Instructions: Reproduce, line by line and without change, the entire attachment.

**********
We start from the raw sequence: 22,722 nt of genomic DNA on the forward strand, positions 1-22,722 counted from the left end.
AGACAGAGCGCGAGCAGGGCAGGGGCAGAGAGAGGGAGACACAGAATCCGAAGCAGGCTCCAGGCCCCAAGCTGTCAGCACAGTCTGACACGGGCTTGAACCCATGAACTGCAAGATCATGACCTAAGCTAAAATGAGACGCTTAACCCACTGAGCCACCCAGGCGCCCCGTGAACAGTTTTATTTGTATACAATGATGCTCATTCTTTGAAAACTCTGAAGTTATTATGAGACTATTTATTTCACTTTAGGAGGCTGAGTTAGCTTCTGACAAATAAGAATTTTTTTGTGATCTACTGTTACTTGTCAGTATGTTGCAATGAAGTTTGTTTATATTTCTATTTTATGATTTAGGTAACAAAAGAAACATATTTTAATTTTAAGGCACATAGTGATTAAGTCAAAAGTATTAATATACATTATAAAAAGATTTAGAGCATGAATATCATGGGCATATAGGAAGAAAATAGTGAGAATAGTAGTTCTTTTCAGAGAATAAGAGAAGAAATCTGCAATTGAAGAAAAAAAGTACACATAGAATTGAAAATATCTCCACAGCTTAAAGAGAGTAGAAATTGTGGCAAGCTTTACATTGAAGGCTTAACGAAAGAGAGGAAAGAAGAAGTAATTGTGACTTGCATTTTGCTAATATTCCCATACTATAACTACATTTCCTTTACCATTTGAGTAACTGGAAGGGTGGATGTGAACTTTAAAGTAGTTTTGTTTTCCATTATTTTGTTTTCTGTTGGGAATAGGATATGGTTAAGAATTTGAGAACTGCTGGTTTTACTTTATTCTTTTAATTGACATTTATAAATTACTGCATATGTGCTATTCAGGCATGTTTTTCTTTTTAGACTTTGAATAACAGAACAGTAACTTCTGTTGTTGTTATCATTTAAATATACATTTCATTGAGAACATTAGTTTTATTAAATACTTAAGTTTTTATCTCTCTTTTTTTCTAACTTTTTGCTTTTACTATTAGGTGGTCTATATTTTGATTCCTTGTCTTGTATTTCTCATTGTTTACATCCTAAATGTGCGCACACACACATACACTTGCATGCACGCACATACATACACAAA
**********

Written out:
We start from the raw sequence: 22,722 nt of genomic DNA on the forward strand, positions 1-22,722 counted from the left end.
AGACAGAGCGCGAGCAGGGCAGGGGCAGAGAGAGGGAGACACAGAATCCGAAGCAGGCTCCAGGCCCCAAGCTGTCAGCACAGTCTGACACGGGCTTGAACCCATGAACTGCAAGATCATGACCTAAGCTAAAATGAGACGCTTAACCCACTGAGCCACCCAGGCGCCCCGTGAACAGTTTTATTTGTATACAATGATGCTCATTCTTTGAAAACTCTGAAGTTATTATGAGACTATTTATTTCACTTTAGGAGGCTGAGTTAGCTTCTGACAAATAAGAATTTTTTTGTGATCTACTGTTACTTGTCAGTATGTTGCAATGAAGTTTGTTTATATTTCTATTTTATGATTTAGGTAACAAAAGAAACATATTTTAATTTTAAGGCACATAGTGATTAAGTCAAAAGTATTAATATACATTATAAAAAGATTTAGAGCATGAATATCATGGGCATATAGGAAGAAAATAGTGAGAATAGTAGTTCTTTTCAGAGAATAAGAGAAGAAATCTGCAATTGAAGAAAAAAAGTACACATAGAATTGAAAATATCTCCACAGCTTAAAGAGAGTAGAAATTGTGGCAAGCTTTACATTGAAGGCTTAACGAAAGAGAGGAAAGAAGAAGTAATTGTGACTTGCATTTTGCTAATATTCCCATACTATAACTACATTTCCTTTACCATTTGAGTAACTGGAAGGGTGGATGTGAACTTTAAAGTAGTTTTGTTTTCCATTATTTTGTTTTCTGTTGGGAATAGGATATGGTTAAGAATTTGAGAACTGCTGGTTTTACTTTATTCTTTTAATTGACATTTATAAATTACTGCATATGTGCTATTCAGGCATGTTTTTCTTTTTAGACTTTGAATAACAGAACAGTAACTTCTGTTGTTGTTATCATTTAAATATACATTTCATTGAGAACATTAGTTTTATTAAATACTTAAGTTTTTATCTCTCTTTTTTTCTAACTTTTTGCTTTTACTATTAGGTGGTCTATATTTTGATTCCTTGTCTTGTATTTCTCATTGTTTACATCCTAAATGTGCGCACACACACATACACTTGCATGCACGCACATACATACACAAA